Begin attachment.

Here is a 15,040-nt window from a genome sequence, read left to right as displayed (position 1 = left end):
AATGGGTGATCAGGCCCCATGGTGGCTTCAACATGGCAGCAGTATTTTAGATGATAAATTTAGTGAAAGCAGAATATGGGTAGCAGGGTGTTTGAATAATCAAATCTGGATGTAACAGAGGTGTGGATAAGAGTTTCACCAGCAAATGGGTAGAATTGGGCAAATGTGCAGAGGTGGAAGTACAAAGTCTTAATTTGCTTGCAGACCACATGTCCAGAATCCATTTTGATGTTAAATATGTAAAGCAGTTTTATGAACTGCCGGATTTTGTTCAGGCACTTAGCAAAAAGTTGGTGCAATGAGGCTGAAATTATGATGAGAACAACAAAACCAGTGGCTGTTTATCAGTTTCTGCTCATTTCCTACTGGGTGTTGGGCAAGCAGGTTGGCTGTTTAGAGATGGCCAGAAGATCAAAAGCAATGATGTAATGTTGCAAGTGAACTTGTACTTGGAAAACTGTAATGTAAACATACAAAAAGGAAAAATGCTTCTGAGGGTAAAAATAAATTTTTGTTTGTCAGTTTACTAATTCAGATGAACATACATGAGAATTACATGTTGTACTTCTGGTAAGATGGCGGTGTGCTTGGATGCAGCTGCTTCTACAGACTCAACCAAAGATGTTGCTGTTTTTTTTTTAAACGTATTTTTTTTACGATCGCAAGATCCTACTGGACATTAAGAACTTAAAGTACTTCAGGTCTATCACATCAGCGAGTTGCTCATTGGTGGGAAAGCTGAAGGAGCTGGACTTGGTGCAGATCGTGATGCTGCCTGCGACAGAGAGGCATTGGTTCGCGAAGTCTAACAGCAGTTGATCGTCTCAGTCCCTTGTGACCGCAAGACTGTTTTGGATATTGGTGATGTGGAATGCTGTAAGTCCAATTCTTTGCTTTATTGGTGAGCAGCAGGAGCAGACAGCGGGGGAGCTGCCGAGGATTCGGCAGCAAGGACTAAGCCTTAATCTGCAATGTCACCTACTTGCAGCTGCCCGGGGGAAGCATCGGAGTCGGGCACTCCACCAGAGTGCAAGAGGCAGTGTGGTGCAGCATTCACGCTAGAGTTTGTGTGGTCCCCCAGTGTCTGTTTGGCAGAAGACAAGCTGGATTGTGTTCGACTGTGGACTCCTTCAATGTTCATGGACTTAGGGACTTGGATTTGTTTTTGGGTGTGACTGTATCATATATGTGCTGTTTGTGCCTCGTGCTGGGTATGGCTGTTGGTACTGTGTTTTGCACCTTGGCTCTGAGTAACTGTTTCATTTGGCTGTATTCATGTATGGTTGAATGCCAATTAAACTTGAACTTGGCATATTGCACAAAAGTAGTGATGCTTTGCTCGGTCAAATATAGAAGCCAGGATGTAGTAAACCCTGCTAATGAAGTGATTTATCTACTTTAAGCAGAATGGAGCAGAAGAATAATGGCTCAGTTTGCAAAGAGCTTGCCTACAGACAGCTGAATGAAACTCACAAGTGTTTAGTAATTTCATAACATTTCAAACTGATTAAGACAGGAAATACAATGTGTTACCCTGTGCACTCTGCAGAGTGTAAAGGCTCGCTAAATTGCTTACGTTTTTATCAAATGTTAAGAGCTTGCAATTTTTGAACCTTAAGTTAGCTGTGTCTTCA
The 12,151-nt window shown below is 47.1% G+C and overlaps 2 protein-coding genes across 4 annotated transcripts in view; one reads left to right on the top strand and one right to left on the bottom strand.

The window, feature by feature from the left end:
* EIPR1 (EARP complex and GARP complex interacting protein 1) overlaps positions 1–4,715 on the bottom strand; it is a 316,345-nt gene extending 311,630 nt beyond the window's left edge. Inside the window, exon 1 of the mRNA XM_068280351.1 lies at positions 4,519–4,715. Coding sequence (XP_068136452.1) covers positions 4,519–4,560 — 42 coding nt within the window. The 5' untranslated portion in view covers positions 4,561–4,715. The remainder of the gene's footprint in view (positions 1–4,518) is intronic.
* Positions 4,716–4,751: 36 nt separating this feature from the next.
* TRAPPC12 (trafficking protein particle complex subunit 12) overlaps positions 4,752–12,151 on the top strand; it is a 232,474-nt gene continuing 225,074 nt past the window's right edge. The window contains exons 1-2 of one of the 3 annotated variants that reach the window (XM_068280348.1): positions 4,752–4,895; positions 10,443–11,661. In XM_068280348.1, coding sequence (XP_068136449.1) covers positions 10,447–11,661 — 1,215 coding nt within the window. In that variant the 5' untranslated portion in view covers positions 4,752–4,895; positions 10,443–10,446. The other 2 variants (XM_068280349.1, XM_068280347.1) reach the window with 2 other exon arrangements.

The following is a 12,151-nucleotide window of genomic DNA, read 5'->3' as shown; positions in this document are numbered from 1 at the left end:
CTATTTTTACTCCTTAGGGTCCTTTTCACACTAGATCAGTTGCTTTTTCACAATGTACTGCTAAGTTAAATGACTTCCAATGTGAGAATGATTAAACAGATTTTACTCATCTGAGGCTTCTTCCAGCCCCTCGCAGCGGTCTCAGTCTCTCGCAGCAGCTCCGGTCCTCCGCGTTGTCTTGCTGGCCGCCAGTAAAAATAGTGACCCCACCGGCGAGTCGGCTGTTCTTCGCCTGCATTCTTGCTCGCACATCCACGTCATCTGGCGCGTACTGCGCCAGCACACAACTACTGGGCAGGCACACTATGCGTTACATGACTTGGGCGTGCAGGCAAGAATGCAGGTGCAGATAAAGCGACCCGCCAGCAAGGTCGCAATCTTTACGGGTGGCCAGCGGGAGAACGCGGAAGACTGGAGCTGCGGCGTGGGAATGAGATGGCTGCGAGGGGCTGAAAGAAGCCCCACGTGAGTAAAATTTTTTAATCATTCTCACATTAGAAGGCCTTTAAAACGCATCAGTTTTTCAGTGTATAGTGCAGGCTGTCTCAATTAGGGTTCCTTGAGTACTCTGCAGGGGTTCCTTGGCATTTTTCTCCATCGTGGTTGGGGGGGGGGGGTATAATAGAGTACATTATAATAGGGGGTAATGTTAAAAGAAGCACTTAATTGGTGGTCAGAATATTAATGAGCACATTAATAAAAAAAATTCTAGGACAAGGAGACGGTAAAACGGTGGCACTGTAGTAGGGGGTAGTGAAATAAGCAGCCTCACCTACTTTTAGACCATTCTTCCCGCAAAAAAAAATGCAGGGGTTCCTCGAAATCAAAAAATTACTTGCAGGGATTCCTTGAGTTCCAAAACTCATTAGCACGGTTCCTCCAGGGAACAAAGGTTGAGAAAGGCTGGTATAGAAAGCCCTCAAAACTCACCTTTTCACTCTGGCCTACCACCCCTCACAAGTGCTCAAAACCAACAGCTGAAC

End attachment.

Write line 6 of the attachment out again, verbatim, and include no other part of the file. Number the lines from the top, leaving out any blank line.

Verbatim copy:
* Positions 4,716–4,751: 36 nt separating this feature from the next.